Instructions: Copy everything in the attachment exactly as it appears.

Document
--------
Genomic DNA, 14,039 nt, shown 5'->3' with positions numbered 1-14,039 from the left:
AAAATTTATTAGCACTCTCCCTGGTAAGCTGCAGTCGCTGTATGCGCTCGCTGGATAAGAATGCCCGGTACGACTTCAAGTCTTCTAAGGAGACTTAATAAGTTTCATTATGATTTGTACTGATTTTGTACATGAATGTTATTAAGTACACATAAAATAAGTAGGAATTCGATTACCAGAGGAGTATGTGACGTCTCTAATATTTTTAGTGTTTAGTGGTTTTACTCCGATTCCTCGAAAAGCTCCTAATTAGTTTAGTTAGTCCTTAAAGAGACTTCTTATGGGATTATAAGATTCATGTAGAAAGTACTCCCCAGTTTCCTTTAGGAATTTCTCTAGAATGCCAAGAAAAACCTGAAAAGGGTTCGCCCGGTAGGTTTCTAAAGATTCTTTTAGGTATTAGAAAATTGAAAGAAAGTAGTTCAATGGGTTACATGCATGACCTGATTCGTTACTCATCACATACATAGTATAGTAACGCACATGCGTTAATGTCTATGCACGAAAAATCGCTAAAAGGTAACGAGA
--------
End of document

Genomic DNA, 14,039 nt, shown 5'->3' with positions numbered 1-14,039 from the left:
AAAATTTATTAGCACTCTCCCTGGTAAGCTGCAGTCGCTGTATGCGCTCGCTGGATAAGAATGCCCGGTACGACTTCAAGTCTTCTAAGGAGACTTAATAAGTTTCATTATGATTTGTACTGATTTTGTACATGAATGTTATTAAGTACACATAAAATAAGTAGGAATTCGATTACCAGAGGAGTATGTGACGTCTCTAATATTTTTAGTGTTTAGTGGTTTTACTCCGATTCCTCGAAAAGCTCCTAATTAGTTTAGTTAGTCCTTAAAGAGACTTCTTATGGGATTATAAGATTCATGTAGAAAGTACTCCCCAGTTTCCTTTAGGAATTTCTCTAGAATGCCAAGAAAAACCTGAAAAGGGTTCGCCCGGTAGGTTTCTAAAGATTCTTTTAGGTATTAGAAAATTGAAAGAAAGTAGTTCAATGGGTTACATGCATGACCTGATTCGTTACTCATCACATACATAGTATAGTAACGCACATGCGTTAATGTCTATGCACGAAAAATCGCTAAAAGGTAACGAGA